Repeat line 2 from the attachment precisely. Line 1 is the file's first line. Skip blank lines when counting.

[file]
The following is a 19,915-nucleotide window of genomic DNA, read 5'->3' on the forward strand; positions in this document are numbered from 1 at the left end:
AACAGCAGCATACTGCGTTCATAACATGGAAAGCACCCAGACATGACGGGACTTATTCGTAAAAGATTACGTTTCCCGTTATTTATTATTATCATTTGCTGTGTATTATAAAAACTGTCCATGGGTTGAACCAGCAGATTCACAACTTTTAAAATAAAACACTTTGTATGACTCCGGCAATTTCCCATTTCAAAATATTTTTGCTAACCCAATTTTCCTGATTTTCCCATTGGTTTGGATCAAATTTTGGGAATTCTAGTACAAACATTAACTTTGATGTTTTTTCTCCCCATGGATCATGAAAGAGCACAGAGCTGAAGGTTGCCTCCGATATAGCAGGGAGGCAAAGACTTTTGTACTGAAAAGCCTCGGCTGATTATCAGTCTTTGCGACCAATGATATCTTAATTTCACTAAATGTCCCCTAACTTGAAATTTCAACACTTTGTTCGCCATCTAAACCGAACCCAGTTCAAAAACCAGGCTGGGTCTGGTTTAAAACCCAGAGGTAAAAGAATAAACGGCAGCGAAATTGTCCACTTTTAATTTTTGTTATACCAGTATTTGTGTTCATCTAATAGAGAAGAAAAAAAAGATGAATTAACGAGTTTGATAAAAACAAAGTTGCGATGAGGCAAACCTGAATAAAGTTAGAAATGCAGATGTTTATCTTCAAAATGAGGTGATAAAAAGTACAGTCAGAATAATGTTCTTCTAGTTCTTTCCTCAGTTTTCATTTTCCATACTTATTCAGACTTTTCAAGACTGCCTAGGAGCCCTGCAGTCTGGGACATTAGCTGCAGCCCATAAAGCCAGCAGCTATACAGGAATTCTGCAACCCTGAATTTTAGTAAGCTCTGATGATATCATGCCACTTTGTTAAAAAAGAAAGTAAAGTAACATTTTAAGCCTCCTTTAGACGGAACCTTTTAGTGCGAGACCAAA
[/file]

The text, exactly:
AACAGCAGCATACTGCGTTCATAACATGGAAAGCACCCAGACATGACGGGACTTATTCGTAAAAGATTACGTTTCCCGTTATTTATTATTATCATTTGCTGTGTATTATAAAAACTGTCCATGGGTTGAACCAGCAGATTCACAACTTTTAAAATAAAACACTTTGTATGACTCCGGCAATTTCCCATTTCAAAATATTTTTGCTAACCCAATTTTCCTGATTTTCCCATTGGTTTGGATCAAATTTTGGGAATTCTAGTACAAACATTAACTTTGATGTTTTTTCTCCCCATGGATCATGAAAGAGCACAGAGCTGAAGGTTGCCTCCGATATAGCAGGGAGGCAAAGACTTTTGTACTGAAAAGCCTCGGCTGATTATCAGTCTTTGCGACCAATGATATCTTAATTTCACTAAATGTCCCCTAACTTGAAATTTCAACACTTTGTTCGCCATCTAAACCGAACCCAGTTCAAAAACCAGGCTGGGTCTGGTTTAAAACCCAGAGGTAAAAGAATAAACGGCAGCGAAATTGTCCACTTTTAATTTTTGTTATACCAGTATTTGTGTTCATCTAATAGAGAAGAAAAAAAAGATGAATTAACGAGTTTGATAAAAACAAAGTTGCGATGAGGCAAACCTGAATAAAGTTAGAAATGCAGATGTTTATCTTCAAAATGAGGTGATAAAAAGTACAGTCAGAATAATGTTCTTCTAGTTCTTTCCTCAGTTTTCATTTTCCATACTTATTCAGACTTTTCAAGACTGCCTAGGAGCCCTGCAGTCTGGGACATTAGCTGCAGCCCATAAAGCCAGCAGCTATACAGGAATTCTGCAACCCTGAATTTTAGTAAGCTCTGATGATATCATGCCACTTTGTTAAAAAAGAAAGTAAAGTAACATTTTAAGCCTCCTTTAGACGGAACCTTTTAGTGCGAGACCAAA